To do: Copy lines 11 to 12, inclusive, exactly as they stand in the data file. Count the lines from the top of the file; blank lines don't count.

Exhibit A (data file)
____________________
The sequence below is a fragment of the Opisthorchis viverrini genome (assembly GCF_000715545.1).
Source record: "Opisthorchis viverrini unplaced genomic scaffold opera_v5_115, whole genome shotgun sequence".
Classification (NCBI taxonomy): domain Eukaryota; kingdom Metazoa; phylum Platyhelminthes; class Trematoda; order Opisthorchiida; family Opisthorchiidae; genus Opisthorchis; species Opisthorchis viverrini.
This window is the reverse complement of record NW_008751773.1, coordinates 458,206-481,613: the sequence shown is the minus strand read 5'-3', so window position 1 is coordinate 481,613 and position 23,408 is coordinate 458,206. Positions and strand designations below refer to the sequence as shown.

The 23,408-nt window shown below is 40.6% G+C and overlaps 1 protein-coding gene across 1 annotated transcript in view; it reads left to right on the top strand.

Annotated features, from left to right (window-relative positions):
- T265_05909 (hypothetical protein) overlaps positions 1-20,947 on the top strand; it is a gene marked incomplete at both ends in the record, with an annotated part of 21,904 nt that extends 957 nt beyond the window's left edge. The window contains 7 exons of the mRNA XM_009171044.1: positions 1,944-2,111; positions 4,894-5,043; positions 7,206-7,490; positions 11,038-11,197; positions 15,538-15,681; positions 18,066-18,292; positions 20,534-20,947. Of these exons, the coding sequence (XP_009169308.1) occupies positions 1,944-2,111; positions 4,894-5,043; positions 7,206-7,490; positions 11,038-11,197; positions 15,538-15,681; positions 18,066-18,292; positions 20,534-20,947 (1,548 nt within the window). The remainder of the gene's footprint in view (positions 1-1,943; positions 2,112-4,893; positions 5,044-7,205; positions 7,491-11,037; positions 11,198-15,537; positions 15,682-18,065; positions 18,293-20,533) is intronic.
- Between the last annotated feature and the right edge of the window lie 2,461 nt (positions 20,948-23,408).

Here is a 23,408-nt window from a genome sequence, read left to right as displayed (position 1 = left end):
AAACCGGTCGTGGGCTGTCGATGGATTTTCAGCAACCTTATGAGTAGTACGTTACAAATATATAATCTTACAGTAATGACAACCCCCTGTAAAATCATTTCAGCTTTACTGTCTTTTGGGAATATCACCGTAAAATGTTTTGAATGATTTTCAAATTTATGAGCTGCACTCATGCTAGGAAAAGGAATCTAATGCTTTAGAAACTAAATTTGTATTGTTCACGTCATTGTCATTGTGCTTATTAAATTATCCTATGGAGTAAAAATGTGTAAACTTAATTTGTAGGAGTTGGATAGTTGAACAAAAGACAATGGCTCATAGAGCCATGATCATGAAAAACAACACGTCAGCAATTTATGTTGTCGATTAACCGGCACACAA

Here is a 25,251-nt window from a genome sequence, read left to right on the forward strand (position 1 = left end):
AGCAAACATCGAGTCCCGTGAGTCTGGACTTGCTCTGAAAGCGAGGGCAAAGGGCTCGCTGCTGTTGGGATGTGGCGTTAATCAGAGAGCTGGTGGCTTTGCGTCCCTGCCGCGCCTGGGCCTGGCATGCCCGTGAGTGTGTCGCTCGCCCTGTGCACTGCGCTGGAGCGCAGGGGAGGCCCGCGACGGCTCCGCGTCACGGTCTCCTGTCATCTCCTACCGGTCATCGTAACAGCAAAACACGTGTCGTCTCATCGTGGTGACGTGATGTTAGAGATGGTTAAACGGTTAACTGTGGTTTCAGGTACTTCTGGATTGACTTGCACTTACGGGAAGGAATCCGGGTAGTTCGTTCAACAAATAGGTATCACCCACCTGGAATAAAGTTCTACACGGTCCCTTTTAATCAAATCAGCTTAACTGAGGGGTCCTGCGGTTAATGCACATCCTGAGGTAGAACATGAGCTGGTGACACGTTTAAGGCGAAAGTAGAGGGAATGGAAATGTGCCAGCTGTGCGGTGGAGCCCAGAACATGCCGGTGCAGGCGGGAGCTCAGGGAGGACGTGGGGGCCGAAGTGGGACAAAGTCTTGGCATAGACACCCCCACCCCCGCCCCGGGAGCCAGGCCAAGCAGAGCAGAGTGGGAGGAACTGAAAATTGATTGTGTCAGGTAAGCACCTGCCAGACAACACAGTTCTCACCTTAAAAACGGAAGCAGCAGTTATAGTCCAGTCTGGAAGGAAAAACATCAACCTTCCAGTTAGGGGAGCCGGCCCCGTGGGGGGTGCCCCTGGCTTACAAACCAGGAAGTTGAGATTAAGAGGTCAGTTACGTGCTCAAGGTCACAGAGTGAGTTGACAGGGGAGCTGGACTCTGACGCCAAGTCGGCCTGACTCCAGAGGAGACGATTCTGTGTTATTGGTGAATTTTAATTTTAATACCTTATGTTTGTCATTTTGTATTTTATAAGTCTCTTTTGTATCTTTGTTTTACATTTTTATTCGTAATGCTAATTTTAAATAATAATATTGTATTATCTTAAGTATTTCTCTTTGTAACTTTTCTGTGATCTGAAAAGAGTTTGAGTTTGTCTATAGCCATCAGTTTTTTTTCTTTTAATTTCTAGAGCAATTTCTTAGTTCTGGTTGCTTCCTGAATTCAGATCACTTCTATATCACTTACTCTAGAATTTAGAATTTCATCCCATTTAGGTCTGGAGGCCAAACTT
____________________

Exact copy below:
Here is a 25,251-nt window from a genome sequence, read left to right on the forward strand (position 1 = left end):
AGCAAACATCGAGTCCCGTGAGTCTGGACTTGCTCTGAAAGCGAGGGCAAAGGGCTCGCTGCTGTTGGGATGTGGCGTTAATCAGAGAGCTGGTGGCTTTGCGTCCCTGCCGCGCCTGGGCCTGGCATGCCCGTGAGTGTGTCGCTCGCCCTGTGCACTGCGCTGGAGCGCAGGGGAGGCCCGCGACGGCTCCGCGTCACGGTCTCCTGTCATCTCCTACCGGTCATCGTAACAGCAAAACACGTGTCGTCTCATCGTGGTGACGTGATGTTAGAGATGGTTAAACGGTTAACTGTGGTTTCAGGTACTTCTGGATTGACTTGCACTTACGGGAAGGAATCCGGGTAGTTCGTTCAACAAATAGGTATCACCCACCTGGAATAAAGTTCTACACGGTCCCTTTTAATCAAATCAGCTTAACTGAGGGGTCCTGCGGTTAATGCACATCCTGAGGTAGAACATGAGCTGGTGACACGTTTAAGGCGAAAGTAGAGGGAATGGAAATGTGCCAGCTGTGCGGTGGAGCCCAGAACATGCCGGTGCAGGCGGGAGCTCAGGGAGGACGTGGGGGCCGAAGTGGGACAAAGTCTTGGCATAGACACCCCCACCCCCGCCCCGGGAGCCAGGCCAAGCAGAGCAGAGTGGGAGGAACTGAAAATTGATTGTGTCAGGTAAGCACCTGCCAGACAACACAGTTCTCACCTTAAAAACGGAAGCAGCAGTTATAGTCCAGTCTGGAAGGAAAAACATCAACCTTCCAGTTAGGGGAGCCGGCCCCGTGGGGGGTGCCCCTGGCTTACAAACCAGGAAGTTGAGATTAAGAGGTCAGTTACGTGCTCAAGGTCACAGAGTGAGTTGACAGGGGAGCTGGACTCTGACGCCAAGTCGGCCTGACTCCAGAGGAGACGATTCTGTGTTATTGGTGAATTTTAATTTTAATACCTTATGTTTGTCATTTTGTATTTTATAAGTCTCTTTTGTATCTTTGTTTTACATTTTTATTCGTAATGCTAATTTTAAATAATAATATTGTATTATCTTAAGTATTTCTCTTTGTAACTTTTCTGTGATCTGAAAAGAGTTTGAGTTTGTCTATAGCCATCAGTTTTTTTTCTTTTAATTTCTAGAGCAATTTCTTAGTTCTGGTTGCTTCCTGAATTCAGATCACTTCTATATCACTTACTCTAGAATTTAGAATTTCATCCCATTTAGGTCTGGAGGCCAAACTT